Local names and meaning of motifs used on Anatolian Yagcibedir carpets

by Didem Atis
Translated by Hakan
Albayrak 7 May 2004

The history of Anatolian weaving art traces back to 6000 B.C. When the Central Asian tribes – who brought along the rug weaving art arrived to Anatolia, they found a rich cultural inheritance which had existed since the old Anatolian civilizations. The tribes located in the Bergama region of Western Anatolia, combined the existing local art with Seljukian art and synthesized new products at Ottoman times. This affect can be seen the on Yuntdag, Kozak and Yagcibedir carpets, which are subcategories of Bergama carpets weaved in that region.

The Yagcibedir carpets have been produced by the “Yayci Yoruks”-tribes living around Balikesir, Sindirgi, Bigadic. This region, as its geographical location, was included in Bergama Kingdom (129 B.C.), Byzantine Empire (1204), Anatolian Seljuks (1077-1308), and Karesi State (1296-1341) Ottoman Empire and lastly Turkish Republic.

The region was very near to commercial centers so it was invaded many times in history. The carpets taking the commercial way to the West became very popular and most of them are now parts of private collections.

The main difference between Yagcibedir carpets and other Anatolian carpets are that Yagcibedir carpets have colors limited to red, indigo blue and white. The warp, weft and piles are all wool. The oldest known piece was made in 17th Century and is now kept at Turk and Islam Art Museum in Istanbul. The size is 122 x 171 cm. and the knot density 35 x 35 knots per square decimetre. Beside the dominance of white background color there are indigo blue, white and yellow colors. The second oldest piece made in 18th Century, has a size of 120×138 cm with a knot density at 27×38 knots per square decimetre. The double mihrabs ( niches ) indicates that 18th Century carpet styles are still weaved in similar surface scheme.

As indicated above, not only the surface scheme but also the motifs kept the continuity for centuries. Regarding mankind prehistoric times, the pictures on walls were not made for decorative purposes but to keep themselves from malice, to show their superiority and to affect their enemies. Affected by Shamanism, the Oguz tribes which lived in Central Asia used some symbols that indicated their tribal origin. For example, the Gulhan tribe used hawk motifs and the Ayhan tribe used eagle motifs as their tribal signs. Similarly, Seljukians used the double headed eagles as state symbol.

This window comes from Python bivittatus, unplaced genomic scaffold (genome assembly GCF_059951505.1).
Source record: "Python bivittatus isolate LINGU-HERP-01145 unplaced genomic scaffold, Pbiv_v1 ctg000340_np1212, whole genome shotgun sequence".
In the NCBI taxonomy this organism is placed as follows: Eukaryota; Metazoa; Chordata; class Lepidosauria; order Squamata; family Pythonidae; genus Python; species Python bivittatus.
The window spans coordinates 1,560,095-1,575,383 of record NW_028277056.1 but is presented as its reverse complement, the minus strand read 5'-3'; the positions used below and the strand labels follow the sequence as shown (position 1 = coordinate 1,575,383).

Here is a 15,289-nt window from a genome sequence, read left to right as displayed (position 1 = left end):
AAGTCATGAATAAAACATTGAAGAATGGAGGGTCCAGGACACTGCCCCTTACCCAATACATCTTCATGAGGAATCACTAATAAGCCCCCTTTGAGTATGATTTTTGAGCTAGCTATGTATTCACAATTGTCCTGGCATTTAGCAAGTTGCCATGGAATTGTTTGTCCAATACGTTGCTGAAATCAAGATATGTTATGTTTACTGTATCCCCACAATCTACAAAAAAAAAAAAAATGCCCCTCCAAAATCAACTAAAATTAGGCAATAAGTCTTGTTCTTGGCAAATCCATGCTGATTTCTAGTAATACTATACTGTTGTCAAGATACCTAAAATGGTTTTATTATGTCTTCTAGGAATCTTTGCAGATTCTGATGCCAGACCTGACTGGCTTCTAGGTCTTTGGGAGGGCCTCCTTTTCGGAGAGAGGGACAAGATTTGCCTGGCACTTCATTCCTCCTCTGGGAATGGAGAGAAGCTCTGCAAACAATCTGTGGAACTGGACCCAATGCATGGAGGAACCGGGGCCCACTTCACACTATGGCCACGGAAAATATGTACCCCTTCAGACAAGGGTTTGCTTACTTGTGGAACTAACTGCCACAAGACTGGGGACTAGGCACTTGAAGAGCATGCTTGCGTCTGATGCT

The symbolized forms are seen on handmade carpets too as in all other fine arts. Similar to other Anatolian rugs all emotions and feelings are expressed by symbols on Yagcibedir carpets as well. In fact, the symbolic motifs are a way of communication. However, this way can be used by only people who know the meaning of the motifs. The local names and the meanings of the motifs that were determined by these studies can be listed as below:

Mihrab (niche): Mihrab on the background has Stairs and lasts with Ram’s Horn motifs. The local wavers called the Mihrap as “Stairs of Life” and Ram’s Horn as “Oreke=Distaff”. The Ram’s Horn symbolizes the woman and the man who are joined with the marriage; the Stairs symbolizes their resistance to malice and the vertical lines and the second line at the end symbolizes that even if the couple gets separated, they will meet again after death.
Gunes (The Sun): Generally it is located at the center of the background of the carpet and symbolizes the husband of the weaver woman. In some villages this motif is called as “Cadir=Tent” as well. This is due to symbolic continuity of the nomadic life in past to present time. There exists a crescent-star in middle of Tent and it symbolizes their Turkic origin.
Mühr-ü Süleyman (Solomon’s seal): Sometimes it is locally called as “Haci Huseyin Elmasi =Hadji Husein Apple” too. It is made for good luck. Frequency of presence of that motif on the rug indicates that the weaver has some stress, sadness or someone from family is ill.
Kocabas (Big Head): It looks like “Hands on Hip” motif and symbolizes the expression of the weaver’s wish for marriage.
Kartal (Eagle): This motif has always been the symbol of power and force. It has the same meaning on Yagcibedir rugs too and also symbolizes a man from the family, like husband, father or a lover.
Hayat Agaci (Tree of Life): Locally it is named as “Yonca Dali=Clover Branch” too and it symbolizes the resistance against malice and hope of a life after death.
Lokum/Karagoz (Turkish Delight): Being on almost borders of the most carpets this motif symbolizes that in old times the mothers wrapped Turkish delight with a gauze and used as nipples to silence their crying babies. It also symbolizes the innocence, purity and first ten years of human life.
Deve Boynu/Egri Boyun (Camel Neck): This motif is used on borders symmetrically and it express the teenage period which is one of the stages of human life. It symbolizes the happy and cheerful days of young people.
Kucuk Su (Little Water): It is generally located on just middle of the borders and symbolizes the maturity of people at the age of 30-40.
Tirnak (Nail): It is always on most interior of border lines and symbolizes the old age and death.
Heybe Suyu (Saddlebag Water): It is seen on men’s dowry carpets and symbolizes the power, bravery and fearless of man. A Saddlebag with these motifs express the superiority of that man.
The acquiring of accumulations of centuries shows up itself by symbolic ways in carpet weaving art too as in all other fine arts.

The study on Yagcibedir rugs showed that unfortunately the weavers have forgotten their roots over years. This is caused by the commercial rug dealers that have modified the rugs at looms. So – inserting motifs from other regions has resulted in a slowly loss of traditional characteristics of Yagcibedir carpets.

Didem Atis




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